Privacy News Online | Weekly Review: July 17, 2020

Posted on Jul 17, 2020 by Caleb Chen

Privacy News Online July 17, 2020

Privacy News Online Weekly Recap videos will be back in 2 weeks. We are taking a short break, then we will be back with some new segments featuring some top names in the privacy community! You can still keep up with the latest privacy news from around the world right here on the Privacy News Online blog.

Featured: Privacy News Online – Week of July 17th, 2020

France passes legislation to block adult websites that don’t comply with new age verification framework

France passes legislation to block adult websites that don't comply with new age verification frameworkA recently passed bill in the French Parliament will create an age verification framework for those seeking to access adult content on the internet. While the specifics of how users would prove their age to websites hasn’t been specified, there have been talks of using credit card numbers or even government identifiers to verify age, which would also create a database of who watches porn online. The government will also be able to order internet service providers to block sites that don’t comply.

Read more: https://www.privateinternetaccess.com/blog/france-passes-legislation-to-block-adult-websites-that-dont-comply-with-new-age-verification-framework/

New German law would force ISPs to allow secret service to install trojans on user devices

new german law would force ISPs to allow secret service to install trojans on user devicesA new law in Germany would allow the government’s intelligence agencies and law enforcement to work with internet service providers to install trojans on user devices. Germany has already had success in the past working with phone companies to use trojans on peoples’ smartphones, and now they want to be able to infect all internet connected devices. Since the law is expected to pass without any privacy preserving amendments, many organizations are already preparing to file suit against Germany’s state sponsored trojan plan for being unconstitutional.

Read more: https://www.privateinternetaccess.com/blog/new-german-law-would-force-isps-to-allow-secret-service-to-install-trojans-on-user-devices/

Brazil plans to bring in a “fake news” law, with serious implications for everyone’s privacy, no matter where they live

A new fake news law is expected to pass in Brazil and despite last minute amendments, the privacy implications are still huge. The law seeks to tie real identities to online identities and create accountability for those sharing fake news via chain forwarding. The new law requires large social media platforms and private messaging apps such as Facebook and WhatsApp to grant Brazil access to the main user database when asked. The new fake news law will likely be challenged under Brazil’s new privacy laws.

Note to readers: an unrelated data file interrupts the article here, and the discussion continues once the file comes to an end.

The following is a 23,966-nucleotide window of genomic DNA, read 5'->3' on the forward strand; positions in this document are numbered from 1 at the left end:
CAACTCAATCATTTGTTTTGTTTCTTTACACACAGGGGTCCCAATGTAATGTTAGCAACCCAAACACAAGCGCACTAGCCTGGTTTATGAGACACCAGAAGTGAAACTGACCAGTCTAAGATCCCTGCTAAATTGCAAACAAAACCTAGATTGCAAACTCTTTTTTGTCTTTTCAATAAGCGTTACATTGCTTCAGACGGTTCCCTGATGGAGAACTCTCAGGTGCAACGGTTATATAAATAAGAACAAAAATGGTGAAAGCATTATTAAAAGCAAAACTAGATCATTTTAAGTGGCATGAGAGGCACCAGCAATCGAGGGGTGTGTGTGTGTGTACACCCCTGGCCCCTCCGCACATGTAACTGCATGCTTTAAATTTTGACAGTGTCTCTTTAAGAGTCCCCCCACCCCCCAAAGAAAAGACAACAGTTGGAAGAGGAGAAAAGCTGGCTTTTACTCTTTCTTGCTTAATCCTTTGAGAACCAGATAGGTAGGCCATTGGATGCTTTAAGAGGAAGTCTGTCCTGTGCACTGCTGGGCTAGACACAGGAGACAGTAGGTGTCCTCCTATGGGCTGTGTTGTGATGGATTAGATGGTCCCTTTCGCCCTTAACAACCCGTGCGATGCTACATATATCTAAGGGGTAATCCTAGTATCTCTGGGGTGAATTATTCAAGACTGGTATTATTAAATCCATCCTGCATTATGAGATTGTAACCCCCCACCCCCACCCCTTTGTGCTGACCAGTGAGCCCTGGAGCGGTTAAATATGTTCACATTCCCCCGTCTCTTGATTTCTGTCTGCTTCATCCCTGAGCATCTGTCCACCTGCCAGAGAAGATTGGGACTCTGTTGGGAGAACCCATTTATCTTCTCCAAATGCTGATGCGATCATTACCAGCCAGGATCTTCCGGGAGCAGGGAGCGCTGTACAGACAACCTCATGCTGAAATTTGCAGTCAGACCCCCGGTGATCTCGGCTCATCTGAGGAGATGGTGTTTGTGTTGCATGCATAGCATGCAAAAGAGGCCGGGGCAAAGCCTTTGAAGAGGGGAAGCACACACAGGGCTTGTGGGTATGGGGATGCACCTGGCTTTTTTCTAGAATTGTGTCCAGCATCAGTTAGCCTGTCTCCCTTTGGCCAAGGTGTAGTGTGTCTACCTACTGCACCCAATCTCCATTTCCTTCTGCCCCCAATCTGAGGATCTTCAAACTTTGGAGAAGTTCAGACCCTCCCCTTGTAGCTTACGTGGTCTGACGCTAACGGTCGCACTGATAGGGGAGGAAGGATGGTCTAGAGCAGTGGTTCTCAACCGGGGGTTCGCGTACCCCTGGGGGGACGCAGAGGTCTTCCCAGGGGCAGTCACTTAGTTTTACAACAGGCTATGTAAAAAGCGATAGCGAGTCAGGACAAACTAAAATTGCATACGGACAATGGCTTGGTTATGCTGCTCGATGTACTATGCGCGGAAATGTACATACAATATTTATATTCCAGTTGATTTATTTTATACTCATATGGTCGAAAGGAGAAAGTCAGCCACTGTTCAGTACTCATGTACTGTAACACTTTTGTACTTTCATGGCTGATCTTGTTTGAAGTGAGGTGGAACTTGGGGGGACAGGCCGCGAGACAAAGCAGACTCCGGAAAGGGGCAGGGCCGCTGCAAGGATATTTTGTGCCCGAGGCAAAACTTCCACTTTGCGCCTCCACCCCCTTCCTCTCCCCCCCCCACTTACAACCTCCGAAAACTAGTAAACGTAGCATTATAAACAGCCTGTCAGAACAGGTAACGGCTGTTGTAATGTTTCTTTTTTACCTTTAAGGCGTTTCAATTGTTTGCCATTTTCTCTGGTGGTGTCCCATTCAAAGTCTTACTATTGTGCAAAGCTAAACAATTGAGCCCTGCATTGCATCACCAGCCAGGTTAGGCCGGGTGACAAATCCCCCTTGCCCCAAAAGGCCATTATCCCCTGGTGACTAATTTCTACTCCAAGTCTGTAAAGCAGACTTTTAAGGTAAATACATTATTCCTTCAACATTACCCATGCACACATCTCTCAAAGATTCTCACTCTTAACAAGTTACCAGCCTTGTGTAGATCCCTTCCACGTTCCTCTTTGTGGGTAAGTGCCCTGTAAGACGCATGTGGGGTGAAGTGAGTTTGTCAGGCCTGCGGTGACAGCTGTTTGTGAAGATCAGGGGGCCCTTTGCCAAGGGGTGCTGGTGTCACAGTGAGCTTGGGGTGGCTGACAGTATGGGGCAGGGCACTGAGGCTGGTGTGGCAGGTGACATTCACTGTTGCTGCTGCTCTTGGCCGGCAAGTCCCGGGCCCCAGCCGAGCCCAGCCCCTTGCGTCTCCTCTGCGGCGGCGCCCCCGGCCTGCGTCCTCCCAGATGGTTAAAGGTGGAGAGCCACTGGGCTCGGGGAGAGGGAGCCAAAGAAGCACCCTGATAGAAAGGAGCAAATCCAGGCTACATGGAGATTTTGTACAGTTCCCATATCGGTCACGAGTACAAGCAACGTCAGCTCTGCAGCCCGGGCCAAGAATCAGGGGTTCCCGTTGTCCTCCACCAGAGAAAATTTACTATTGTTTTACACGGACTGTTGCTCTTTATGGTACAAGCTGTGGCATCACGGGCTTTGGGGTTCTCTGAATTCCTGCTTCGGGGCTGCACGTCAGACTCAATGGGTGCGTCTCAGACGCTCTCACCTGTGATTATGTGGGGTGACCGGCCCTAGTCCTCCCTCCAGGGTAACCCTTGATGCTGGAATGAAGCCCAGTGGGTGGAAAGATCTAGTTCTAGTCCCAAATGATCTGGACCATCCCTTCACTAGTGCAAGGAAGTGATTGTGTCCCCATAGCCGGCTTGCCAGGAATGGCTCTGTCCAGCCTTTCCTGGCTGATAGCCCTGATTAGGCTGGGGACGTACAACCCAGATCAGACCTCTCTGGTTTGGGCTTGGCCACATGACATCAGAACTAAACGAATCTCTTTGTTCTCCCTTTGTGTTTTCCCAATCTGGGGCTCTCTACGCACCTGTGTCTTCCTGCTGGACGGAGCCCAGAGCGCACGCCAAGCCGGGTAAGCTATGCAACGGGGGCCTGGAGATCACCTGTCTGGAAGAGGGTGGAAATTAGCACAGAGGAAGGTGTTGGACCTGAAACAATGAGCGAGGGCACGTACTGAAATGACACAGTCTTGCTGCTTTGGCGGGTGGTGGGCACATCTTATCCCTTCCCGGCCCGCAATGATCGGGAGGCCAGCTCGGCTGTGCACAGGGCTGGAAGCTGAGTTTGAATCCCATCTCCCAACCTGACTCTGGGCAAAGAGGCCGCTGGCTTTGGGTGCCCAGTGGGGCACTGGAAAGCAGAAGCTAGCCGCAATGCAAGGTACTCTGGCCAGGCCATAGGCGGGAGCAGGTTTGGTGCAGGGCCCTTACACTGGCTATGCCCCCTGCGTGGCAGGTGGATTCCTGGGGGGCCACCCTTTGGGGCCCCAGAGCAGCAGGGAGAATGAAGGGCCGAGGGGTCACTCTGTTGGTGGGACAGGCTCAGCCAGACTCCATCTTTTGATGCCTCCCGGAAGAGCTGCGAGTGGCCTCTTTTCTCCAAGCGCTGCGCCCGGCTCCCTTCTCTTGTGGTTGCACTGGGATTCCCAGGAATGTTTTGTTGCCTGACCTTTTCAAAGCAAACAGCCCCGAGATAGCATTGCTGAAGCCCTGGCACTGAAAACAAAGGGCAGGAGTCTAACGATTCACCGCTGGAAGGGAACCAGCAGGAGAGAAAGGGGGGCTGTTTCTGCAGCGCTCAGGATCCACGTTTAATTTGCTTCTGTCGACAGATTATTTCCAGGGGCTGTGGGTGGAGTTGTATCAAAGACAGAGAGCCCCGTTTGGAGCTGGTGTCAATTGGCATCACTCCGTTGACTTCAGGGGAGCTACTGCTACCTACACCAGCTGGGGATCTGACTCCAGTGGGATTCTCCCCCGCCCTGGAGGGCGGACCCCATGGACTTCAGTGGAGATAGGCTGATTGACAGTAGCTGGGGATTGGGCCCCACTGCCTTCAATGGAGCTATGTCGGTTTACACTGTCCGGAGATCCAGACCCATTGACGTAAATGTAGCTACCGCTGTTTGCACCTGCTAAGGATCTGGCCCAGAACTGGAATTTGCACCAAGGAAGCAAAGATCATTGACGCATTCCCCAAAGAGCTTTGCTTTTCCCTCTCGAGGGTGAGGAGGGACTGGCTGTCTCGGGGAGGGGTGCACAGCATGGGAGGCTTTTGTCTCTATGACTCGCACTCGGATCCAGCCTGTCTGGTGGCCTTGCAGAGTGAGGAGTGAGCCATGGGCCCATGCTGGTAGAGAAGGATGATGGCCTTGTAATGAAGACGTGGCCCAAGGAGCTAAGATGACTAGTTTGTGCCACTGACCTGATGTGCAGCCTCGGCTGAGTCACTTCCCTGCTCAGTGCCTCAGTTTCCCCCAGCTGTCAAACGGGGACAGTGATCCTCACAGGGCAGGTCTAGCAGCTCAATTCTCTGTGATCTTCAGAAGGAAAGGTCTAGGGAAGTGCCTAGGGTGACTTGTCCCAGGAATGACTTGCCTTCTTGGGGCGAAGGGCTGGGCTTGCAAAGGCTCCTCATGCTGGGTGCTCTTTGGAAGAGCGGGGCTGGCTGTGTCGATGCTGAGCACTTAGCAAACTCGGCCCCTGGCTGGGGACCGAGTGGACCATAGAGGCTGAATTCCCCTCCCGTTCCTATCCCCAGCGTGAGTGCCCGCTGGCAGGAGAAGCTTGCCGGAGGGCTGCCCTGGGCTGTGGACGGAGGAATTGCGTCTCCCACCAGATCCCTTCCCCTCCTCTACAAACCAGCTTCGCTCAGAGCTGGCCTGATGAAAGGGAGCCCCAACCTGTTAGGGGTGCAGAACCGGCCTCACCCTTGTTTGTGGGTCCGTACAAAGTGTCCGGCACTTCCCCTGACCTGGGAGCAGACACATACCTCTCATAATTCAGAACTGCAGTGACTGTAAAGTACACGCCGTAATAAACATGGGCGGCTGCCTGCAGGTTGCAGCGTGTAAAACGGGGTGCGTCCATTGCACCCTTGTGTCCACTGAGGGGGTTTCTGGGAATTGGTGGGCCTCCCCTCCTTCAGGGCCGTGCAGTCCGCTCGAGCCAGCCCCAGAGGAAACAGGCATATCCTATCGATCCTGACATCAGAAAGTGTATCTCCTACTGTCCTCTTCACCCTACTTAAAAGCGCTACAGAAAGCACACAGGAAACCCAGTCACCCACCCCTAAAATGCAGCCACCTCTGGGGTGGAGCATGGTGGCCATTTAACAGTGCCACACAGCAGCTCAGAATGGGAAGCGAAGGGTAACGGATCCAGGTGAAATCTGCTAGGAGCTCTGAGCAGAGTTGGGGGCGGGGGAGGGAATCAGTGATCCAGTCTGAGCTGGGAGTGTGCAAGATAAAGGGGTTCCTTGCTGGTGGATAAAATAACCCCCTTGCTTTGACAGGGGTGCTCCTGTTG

Read more: https://www.privateinternetaccess.com/blog/brazil-plans-to-bring-in-a-fake-news-law-with-serious-implications-for-everyones-privacy-no-matter-where-they-live/

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More Privacy News This Week:

Hackers breached A1 Telekom, Austria’s largest ISP

The internet service provider admitted this past week that they had been battling with hackers on their network since November of 2019. A1 claims that no sensitive customer data was stolen during the half year that they were breached; however, this is unlikely to be true. The whistleblower that revealed A1’s breach noted that the hackers were able to look up specific information on A1 customers and had downloaded lots of data. The whistleblower believes that the attack was carried out by a Chinese government backed hacking group.

Read more: https://www.zdnet.com/article/hackers-breached-a1-telekom-austrias-largest-isp/

15 Billion Credentials Currently Up for Grabs on Hacker Forums

According to a new report by the Digital Shadows Photon Research Team, the total amount of usernames and passwords for sale in the dark corners of the internet number over 15 billion. This is the culmination of over 100,000 data breaches and credentials are beings old for an average of $15.43. The average price of credentials to access financial institutions is understandably higher – at over $70. The sheer number of exposed account credentials should remind users of the importance of not reusing passwords.

Read more: https://threatpost.com/15-billion-credentials-currently-up-for-grabs-on-hacker-forums/157247/

US Secret Service creates new Cyber Fraud Task Force

The Secret Service is merging its Financial Crimes Task Force with its Electronic Crimes Task Force to create the new Cyber Fraud Task Force. As the name suggests, the CFTF will work to investigate internet based financial crimes ranging from ransomware to data breaches and business email hacks. The new task force is being mobilized in the Secret Service’s domestic and international offices and will focus on the growing threat of transnational cybercrime.

Read more: https://www.bleepingcomputer.com/news/security/us-secret-service-creates-new-cyber-fraud-task-force/

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